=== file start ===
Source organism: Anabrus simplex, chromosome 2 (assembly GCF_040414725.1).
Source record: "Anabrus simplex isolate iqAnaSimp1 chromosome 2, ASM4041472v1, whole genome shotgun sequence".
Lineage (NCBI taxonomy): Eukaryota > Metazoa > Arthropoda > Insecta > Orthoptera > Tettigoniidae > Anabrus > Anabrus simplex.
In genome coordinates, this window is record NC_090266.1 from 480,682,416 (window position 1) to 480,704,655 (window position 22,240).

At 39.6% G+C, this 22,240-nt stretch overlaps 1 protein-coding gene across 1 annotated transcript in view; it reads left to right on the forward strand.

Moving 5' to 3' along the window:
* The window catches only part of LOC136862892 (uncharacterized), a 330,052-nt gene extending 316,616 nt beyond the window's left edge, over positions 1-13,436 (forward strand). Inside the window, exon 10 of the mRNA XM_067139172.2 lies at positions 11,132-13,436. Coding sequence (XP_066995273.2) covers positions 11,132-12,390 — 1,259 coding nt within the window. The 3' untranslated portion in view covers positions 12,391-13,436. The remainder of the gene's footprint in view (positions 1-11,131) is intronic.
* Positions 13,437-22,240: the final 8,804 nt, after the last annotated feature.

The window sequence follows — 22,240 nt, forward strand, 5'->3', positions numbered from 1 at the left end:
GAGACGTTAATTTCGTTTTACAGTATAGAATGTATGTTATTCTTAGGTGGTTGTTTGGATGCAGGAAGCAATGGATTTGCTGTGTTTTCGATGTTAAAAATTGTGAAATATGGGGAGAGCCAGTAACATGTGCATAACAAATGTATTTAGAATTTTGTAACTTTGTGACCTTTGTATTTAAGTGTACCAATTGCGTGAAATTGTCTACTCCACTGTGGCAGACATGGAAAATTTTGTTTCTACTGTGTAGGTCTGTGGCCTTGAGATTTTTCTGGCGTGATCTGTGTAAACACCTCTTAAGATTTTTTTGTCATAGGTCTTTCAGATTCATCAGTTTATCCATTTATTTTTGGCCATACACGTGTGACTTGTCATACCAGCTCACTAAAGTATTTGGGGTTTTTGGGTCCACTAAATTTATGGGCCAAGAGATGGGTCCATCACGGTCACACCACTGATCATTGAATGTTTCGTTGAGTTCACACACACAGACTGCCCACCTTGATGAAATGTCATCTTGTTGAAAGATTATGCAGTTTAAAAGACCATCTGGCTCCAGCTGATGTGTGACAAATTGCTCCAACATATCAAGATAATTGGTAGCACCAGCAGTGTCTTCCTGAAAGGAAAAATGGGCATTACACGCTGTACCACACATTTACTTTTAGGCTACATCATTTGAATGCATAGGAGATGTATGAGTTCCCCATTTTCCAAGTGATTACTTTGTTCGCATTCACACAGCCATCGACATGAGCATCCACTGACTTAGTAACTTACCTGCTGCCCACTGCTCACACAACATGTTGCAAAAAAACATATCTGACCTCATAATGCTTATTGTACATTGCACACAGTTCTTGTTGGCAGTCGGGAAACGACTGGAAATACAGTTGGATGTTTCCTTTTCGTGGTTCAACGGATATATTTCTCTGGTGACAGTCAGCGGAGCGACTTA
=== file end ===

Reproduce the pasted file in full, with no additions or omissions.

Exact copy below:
Source organism: Anabrus simplex, chromosome 2 (assembly GCF_040414725.1).
Source record: "Anabrus simplex isolate iqAnaSimp1 chromosome 2, ASM4041472v1, whole genome shotgun sequence".
Lineage (NCBI taxonomy): Eukaryota > Metazoa > Arthropoda > Insecta > Orthoptera > Tettigoniidae > Anabrus > Anabrus simplex.
In genome coordinates, this window is record NC_090266.1 from 480,682,416 (window position 1) to 480,704,655 (window position 22,240).

At 39.6% G+C, this 22,240-nt stretch overlaps 1 protein-coding gene across 1 annotated transcript in view; it reads left to right on the forward strand.

Moving 5' to 3' along the window:
* The window catches only part of LOC136862892 (uncharacterized), a 330,052-nt gene extending 316,616 nt beyond the window's left edge, over positions 1-13,436 (forward strand). Inside the window, exon 10 of the mRNA XM_067139172.2 lies at positions 11,132-13,436. Coding sequence (XP_066995273.2) covers positions 11,132-12,390 — 1,259 coding nt within the window. The 3' untranslated portion in view covers positions 12,391-13,436. The remainder of the gene's footprint in view (positions 1-11,131) is intronic.
* Positions 13,437-22,240: the final 8,804 nt, after the last annotated feature.

The window sequence follows — 22,240 nt, forward strand, 5'->3', positions numbered from 1 at the left end:
GAGACGTTAATTTCGTTTTACAGTATAGAATGTATGTTATTCTTAGGTGGTTGTTTGGATGCAGGAAGCAATGGATTTGCTGTGTTTTCGATGTTAAAAATTGTGAAATATGGGGAGAGCCAGTAACATGTGCATAACAAATGTATTTAGAATTTTGTAACTTTGTGACCTTTGTATTTAAGTGTACCAATTGCGTGAAATTGTCTACTCCACTGTGGCAGACATGGAAAATTTTGTTTCTACTGTGTAGGTCTGTGGCCTTGAGATTTTTCTGGCGTGATCTGTGTAAACACCTCTTAAGATTTTTTTGTCATAGGTCTTTCAGATTCATCAGTTTATCCATTTATTTTTGGCCATACACGTGTGACTTGTCATACCAGCTCACTAAAGTATTTGGGGTTTTTGGGTCCACTAAATTTATGGGCCAAGAGATGGGTCCATCACGGTCACACCACTGATCATTGAATGTTTCGTTGAGTTCACACACACAGACTGCCCACCTTGATGAAATGTCATCTTGTTGAAAGATTATGCAGTTTAAAAGACCATCTGGCTCCAGCTGATGTGTGACAAATTGCTCCAACATATCAAGATAATTGGTAGCACCAGCAGTGTCTTCCTGAAAGGAAAAATGGGCATTACACGCTGTACCACACATTTACTTTTAGGCTACATCATTTGAATGCATAGGAGATGTATGAGTTCCCCATTTTCCAAGTGATTACTTTGTTCGCATTCACACAGCCATCGACATGAGCATCCACTGACTTAGTAACTTACCTGCTGCCCACTGCTCACACAACATGTTGCAAAAAAACATATCTGACCTCATAATGCTTATTGTACATTGCACACAGTTCTTGTTGGCAGTCGGGAAACGACTGGAAATACAGTTGGATGTTTCCTTTTCGTGGTTCAACGGATATATTTCTCTGGTGACAGTCAGCGGAGCGACTTA